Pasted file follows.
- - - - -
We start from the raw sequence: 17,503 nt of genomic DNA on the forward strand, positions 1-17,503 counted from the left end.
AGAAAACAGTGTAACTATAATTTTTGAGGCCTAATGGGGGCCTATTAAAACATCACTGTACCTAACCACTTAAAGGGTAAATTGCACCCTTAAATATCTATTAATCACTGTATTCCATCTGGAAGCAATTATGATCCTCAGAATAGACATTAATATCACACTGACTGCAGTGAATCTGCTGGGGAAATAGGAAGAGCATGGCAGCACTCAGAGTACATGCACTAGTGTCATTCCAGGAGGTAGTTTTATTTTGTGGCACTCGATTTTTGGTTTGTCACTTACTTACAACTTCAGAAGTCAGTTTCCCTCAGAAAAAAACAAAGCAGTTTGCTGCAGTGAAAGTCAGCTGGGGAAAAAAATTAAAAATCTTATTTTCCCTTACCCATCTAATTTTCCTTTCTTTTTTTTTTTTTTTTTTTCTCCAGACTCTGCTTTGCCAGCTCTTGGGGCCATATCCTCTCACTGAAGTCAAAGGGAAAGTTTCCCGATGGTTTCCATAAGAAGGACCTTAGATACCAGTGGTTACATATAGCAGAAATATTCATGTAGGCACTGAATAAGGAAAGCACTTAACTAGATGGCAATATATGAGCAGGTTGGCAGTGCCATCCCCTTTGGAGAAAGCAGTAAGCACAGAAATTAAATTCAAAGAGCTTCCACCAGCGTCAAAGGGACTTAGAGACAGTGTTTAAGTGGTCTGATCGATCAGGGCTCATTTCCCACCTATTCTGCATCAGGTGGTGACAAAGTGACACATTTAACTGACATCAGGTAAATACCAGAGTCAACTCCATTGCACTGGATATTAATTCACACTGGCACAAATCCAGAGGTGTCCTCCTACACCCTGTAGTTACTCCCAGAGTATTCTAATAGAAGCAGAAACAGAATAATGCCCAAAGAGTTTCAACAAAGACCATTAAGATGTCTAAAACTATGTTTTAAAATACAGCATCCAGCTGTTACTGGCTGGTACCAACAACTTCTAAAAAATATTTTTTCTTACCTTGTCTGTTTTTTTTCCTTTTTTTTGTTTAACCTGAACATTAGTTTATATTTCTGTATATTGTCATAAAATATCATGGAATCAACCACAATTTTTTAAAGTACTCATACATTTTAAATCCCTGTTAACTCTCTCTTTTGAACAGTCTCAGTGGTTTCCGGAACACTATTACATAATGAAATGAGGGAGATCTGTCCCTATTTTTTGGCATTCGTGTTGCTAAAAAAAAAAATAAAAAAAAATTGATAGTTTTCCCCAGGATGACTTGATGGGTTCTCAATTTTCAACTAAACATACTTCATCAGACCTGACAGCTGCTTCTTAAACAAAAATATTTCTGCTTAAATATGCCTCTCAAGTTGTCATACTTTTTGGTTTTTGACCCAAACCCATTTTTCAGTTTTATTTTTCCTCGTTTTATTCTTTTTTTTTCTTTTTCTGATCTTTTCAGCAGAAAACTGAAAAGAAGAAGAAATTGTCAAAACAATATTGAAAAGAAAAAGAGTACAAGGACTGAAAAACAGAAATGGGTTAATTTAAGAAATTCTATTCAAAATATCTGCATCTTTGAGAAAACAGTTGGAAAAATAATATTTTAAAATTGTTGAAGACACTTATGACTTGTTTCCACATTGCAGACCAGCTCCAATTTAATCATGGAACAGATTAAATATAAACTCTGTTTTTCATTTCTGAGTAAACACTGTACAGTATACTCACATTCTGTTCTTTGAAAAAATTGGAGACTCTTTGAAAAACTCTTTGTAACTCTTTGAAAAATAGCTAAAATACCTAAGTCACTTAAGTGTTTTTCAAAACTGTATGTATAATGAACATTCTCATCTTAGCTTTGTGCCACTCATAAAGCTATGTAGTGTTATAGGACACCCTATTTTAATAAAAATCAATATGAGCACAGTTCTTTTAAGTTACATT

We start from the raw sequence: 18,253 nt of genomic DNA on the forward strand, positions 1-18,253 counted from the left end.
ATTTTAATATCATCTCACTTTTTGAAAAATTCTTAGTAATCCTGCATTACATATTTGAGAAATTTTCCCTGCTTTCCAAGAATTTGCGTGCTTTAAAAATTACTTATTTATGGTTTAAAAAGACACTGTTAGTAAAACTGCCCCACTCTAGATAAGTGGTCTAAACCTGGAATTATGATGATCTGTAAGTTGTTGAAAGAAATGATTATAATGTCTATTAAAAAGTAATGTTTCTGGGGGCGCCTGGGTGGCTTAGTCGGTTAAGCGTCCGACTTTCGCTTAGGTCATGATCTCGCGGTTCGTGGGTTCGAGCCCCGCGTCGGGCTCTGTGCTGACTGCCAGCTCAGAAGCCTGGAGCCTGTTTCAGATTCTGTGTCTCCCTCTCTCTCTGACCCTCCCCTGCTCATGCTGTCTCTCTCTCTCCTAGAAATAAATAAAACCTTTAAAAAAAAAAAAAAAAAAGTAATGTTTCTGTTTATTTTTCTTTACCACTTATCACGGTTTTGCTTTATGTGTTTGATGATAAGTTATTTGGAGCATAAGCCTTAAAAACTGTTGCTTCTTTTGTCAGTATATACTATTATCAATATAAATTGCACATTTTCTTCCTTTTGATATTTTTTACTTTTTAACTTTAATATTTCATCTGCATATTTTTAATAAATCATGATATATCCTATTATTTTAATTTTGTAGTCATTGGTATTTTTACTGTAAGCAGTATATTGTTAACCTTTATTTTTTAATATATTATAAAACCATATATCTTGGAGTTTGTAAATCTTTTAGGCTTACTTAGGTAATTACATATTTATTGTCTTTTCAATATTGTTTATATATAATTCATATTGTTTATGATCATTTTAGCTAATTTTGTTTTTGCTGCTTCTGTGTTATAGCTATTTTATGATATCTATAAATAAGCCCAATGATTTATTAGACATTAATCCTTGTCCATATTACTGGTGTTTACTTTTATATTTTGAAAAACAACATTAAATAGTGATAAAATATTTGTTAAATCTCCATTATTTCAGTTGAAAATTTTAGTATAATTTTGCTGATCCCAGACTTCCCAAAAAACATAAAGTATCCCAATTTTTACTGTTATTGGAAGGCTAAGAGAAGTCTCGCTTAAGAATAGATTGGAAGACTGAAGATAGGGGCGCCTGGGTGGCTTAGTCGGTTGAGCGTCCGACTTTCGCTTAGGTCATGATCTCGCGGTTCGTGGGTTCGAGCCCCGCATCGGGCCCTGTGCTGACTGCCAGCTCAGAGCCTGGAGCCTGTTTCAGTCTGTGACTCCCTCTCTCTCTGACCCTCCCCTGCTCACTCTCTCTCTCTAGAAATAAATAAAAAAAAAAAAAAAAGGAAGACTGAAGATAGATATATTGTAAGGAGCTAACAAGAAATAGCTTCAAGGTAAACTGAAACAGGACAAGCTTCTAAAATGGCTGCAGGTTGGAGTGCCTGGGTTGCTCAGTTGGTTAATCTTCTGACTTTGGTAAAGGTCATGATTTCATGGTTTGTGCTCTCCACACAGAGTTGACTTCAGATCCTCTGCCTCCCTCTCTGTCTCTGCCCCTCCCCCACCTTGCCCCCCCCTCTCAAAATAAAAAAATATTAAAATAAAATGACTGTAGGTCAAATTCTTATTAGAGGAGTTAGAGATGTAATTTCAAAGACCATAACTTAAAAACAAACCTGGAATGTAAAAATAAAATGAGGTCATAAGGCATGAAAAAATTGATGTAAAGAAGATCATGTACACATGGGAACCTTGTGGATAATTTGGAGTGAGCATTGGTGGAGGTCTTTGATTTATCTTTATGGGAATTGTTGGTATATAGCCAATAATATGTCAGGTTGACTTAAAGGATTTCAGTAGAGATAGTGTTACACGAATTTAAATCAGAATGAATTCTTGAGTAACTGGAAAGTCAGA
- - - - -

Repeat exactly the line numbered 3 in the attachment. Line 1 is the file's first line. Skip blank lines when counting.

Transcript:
We start from the raw sequence: 18,253 nt of genomic DNA on the forward strand, positions 1-18,253 counted from the left end.